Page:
This study is among the few that have used a probability-based sample of sexual minority adults to examine early life stress, and it is, to our knowledge, the only one to date that has used the ACE scale. In addition to assessing multiple forms of abuse, the ACE scale provides assessment of household dysfunction (i.e., familial mental illness, substance abuse, incarceration, parental discord, and domestic violence). These variables have been largely unexplored in the literature comparing the early life experiences of heterosexual and sexual minorities. This is among the first reports to show that in addition to abuse, sexual minorities may report higher rates of household dysfunction such as familial mental illness, substance abuse, incarceration, and for bisexuals, parental discord.
In support of our hypotheses, our results suggest that sexual minority individuals had increased odds of exposure to each of the majority of adverse childhood experiences, and they reported a significantly higher rate in the number
of adverse childhood experiences. This is particularly noteworthy in light of the evidence of the dose response relationship between adverse childhood experiences and poor health outcomes 
. Sexual minority populations experience numerous mental health disparities, such as depression, anxiety and suicidal behavior 
. Data about physical health disparities in sexual minority populations are limited, largely due to the lack of inclusion of sexual minority measures in population-based health surveillance surveys. However, disparities have been identified in asthma prevalence 
. It is unclear if adverse childhood experiences are major drivers of these disparities. In order to test causal explanations, it is crucial that future research focus on prospective studies that comprehensively measure variables such as gender nonconforming behavior, childhood adversity and the development of sexual orientation and sexual behavior over time.
The present findings on physical, sexual and emotional abuse corroborate literature outlining increased prevalence of these experiences among sexual minorities in comparison to heterosexuals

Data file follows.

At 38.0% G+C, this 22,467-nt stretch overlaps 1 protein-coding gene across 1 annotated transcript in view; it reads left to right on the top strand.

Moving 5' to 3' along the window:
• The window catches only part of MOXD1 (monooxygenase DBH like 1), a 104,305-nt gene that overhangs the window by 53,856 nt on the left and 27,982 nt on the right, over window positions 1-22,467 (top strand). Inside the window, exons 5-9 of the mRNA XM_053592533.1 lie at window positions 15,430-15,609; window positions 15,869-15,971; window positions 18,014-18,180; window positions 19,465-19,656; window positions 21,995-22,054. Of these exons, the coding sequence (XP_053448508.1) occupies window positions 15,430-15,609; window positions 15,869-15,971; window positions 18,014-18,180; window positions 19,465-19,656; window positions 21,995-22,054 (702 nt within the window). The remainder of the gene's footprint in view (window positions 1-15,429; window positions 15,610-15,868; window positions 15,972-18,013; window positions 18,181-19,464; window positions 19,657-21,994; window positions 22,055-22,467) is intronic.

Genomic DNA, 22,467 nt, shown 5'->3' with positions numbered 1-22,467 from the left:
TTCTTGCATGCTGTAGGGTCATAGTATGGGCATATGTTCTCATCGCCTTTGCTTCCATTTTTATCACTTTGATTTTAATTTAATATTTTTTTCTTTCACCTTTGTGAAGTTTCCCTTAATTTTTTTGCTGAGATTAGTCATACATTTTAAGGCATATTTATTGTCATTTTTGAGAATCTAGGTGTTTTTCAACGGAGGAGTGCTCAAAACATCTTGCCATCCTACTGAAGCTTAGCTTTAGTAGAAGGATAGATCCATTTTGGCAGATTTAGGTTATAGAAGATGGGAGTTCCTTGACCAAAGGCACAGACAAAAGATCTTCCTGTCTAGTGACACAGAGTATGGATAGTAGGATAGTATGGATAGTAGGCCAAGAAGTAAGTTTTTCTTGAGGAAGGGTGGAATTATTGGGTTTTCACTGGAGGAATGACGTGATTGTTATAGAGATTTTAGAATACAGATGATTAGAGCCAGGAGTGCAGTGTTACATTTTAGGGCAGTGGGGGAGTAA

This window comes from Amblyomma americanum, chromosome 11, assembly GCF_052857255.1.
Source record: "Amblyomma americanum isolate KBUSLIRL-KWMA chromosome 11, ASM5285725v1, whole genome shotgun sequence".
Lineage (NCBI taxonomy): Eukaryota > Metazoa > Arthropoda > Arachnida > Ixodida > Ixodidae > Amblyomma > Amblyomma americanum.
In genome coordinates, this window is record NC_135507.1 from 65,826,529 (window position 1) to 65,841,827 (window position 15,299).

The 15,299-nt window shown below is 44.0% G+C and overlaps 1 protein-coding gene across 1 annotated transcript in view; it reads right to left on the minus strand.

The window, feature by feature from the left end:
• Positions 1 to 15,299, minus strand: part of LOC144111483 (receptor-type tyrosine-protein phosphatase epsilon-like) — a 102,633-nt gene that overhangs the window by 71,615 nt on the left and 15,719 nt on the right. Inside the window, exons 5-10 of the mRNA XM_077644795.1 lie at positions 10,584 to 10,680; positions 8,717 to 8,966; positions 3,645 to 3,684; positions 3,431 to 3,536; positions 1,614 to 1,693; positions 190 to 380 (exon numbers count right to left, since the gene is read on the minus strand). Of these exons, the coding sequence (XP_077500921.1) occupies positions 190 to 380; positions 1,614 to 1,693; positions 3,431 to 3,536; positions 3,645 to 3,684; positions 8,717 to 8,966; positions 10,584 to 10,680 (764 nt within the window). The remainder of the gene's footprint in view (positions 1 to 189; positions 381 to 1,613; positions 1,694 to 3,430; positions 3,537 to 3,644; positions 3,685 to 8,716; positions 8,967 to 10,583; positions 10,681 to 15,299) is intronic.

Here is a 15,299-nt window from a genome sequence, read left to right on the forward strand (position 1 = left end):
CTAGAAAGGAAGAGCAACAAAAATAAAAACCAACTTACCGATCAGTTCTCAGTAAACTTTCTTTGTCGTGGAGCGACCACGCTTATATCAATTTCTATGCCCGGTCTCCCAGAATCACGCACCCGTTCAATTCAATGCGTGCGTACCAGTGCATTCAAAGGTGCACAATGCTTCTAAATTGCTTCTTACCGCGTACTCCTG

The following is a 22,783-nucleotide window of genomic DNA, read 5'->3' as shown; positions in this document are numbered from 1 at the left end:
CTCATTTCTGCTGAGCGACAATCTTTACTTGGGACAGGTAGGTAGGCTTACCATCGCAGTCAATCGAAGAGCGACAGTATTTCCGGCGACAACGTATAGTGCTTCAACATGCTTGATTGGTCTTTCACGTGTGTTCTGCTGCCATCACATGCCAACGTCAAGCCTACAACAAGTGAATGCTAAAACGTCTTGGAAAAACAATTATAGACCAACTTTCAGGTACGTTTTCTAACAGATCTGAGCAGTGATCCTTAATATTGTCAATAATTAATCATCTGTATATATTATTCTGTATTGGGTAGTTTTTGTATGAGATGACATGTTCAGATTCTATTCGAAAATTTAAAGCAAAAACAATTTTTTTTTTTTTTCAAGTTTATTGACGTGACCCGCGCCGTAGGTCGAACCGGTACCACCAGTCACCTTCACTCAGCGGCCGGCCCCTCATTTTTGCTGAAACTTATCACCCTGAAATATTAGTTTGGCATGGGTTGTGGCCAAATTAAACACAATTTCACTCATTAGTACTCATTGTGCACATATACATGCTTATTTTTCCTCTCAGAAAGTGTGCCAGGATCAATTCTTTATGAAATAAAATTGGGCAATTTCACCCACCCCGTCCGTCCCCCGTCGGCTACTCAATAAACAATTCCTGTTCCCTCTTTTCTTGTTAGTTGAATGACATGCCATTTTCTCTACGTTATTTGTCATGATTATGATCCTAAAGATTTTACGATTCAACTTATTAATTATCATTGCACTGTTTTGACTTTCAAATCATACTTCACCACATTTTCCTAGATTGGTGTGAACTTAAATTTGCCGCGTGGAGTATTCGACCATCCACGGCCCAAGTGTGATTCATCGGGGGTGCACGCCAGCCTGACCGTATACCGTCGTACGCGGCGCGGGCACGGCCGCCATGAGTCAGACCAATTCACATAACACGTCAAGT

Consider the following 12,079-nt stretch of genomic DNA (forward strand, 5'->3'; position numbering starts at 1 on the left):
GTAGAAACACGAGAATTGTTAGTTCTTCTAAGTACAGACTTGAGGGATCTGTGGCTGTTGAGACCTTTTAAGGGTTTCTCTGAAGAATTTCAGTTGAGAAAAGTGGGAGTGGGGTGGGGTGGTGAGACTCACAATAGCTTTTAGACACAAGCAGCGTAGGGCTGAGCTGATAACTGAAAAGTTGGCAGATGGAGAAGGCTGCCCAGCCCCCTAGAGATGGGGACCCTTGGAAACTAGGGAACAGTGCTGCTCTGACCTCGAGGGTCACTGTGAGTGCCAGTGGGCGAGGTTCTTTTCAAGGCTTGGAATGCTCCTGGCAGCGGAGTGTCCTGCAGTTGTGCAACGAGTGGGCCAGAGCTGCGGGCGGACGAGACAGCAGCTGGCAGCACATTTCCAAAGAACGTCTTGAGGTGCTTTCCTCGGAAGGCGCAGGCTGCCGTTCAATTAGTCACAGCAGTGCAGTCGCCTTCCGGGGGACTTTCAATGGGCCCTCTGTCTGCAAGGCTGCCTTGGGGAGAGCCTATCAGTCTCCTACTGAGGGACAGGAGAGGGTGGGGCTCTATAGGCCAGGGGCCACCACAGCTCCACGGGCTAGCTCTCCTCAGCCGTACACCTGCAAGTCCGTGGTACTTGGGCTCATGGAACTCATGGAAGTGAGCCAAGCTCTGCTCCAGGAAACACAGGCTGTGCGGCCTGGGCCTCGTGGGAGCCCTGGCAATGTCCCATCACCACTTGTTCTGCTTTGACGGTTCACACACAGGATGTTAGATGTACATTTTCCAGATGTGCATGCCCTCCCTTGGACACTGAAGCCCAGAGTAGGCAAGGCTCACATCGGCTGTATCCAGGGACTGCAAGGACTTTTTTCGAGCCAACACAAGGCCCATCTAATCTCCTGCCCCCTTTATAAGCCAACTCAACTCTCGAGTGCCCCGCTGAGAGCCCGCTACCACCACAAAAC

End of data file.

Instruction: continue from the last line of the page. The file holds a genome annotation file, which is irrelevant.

. Specifically, sexual minority individuals in this sample had nearly twice the odds of experiencing physical, emotional and sexual abuse when compared to their heterosexual peers. Furthermore, by parsing gay/lesbian and bisexual groups, results indicated that bisexual individuals had almost three times the odds of experiencing sexual abuse than their heterosexual peers. This finding supports previous literature that suggests the examination of gay/lesbian and bisexual populations separately may be important for understanding particular experiences among each subgroup when comparing them to their heterosexual peers 
. For example, in this sample, lesbian/gay respondents did not differ from heterosexuals in reporting parental discord, whereas bisexual persons reported the highest prevalence. If lesbian/gay and bisexual persons had been combined into one group, that entire group would have seemingly reported higher prevalence of parental discord than the heterosexual group where the actual driver of the difference was only the bisexual group.
The etiology of these sexual orientation based disparities in childhood adversity is unclear. Some researchers posit that childhood adversity (particularly sexual abuse) may play a causal role in the development of same-sex preferences and or sexual minority identity 
. For many reasons, studies that suggest abuse or dysfunction causes minority sexual orientation may be less apt explanations for the higher prevalence of such reports. First, there is an empirical disconnect between prevalence of abuse and prevalence of lesbian, gay and bisexual (LGB) sexual orientation among the general population. For instance, research from nationally representative data shows the prevalence of ACEs to be quite high, with estimates ranging from greater than 50% of respondents endorsing one ACE, more than 25% of respondents reporting at least 2 ACEs, 30.1% reported being physically abused, and 19.9% reported sexual abuse 
. In terms of prevalence of LGB sexual orientation, the most recent nationally representative polling of the US population 
showed that only 3.4% of the population identified at lesbian, gay, bisexual (or transgender). If abuse or familial mental illness, substance abuse, incarceration, or domestic violence (either alone or in combination) caused a child to become lesbian, gay or bisexual, there should be a much higher percentage of the population identifying as LGB. Second, the studies are based on cross-sectional data, which precludes causal inference. Third, not all sexual minority individuals in the samples were abused (i.e., if abuse causes LGB sexual orientation, then all LGB people should have reported abuse). Lastly, these studies did not examine a key variable, namely gender nonconforming behavior, which may explain differential abuse among sexual minority persons.
Gender nonconforming behavior is behavior in opposition to societal gender norms (e.g., a male who takes ballet lessons, a female who wears men’s clothing). LGB persons are, arguably, gender nonconforming in the very nature of their attraction to persons of same sex. While gender nonconforming behavior is not necessarily an indication of childhood sexuality, it is associated with sexual orientation in adulthood